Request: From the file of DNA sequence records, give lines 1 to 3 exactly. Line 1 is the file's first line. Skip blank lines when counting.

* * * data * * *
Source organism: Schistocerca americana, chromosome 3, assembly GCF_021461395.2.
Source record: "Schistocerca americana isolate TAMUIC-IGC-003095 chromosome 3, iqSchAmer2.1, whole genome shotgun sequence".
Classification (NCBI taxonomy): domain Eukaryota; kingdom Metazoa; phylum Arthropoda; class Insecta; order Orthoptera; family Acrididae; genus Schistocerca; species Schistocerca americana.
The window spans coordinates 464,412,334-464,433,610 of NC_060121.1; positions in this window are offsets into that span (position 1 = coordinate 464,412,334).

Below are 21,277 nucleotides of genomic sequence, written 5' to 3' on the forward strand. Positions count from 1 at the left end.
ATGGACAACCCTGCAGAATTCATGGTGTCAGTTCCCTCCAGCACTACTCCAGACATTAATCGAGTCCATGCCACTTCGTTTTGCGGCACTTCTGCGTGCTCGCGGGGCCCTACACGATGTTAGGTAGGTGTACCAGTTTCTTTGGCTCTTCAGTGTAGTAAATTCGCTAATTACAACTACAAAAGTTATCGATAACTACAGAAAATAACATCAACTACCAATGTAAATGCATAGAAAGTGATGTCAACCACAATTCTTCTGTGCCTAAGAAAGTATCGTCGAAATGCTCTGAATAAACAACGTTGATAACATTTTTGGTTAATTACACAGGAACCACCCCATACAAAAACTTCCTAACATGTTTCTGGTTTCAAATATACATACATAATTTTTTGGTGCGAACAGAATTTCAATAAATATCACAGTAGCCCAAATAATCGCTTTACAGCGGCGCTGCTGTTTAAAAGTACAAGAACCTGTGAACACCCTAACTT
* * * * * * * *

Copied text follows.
Source organism: Schistocerca americana, chromosome 3, assembly GCF_021461395.2.
Source record: "Schistocerca americana isolate TAMUIC-IGC-003095 chromosome 3, iqSchAmer2.1, whole genome shotgun sequence".
Classification (NCBI taxonomy): domain Eukaryota; kingdom Metazoa; phylum Arthropoda; class Insecta; order Orthoptera; family Acrididae; genus Schistocerca; species Schistocerca americana.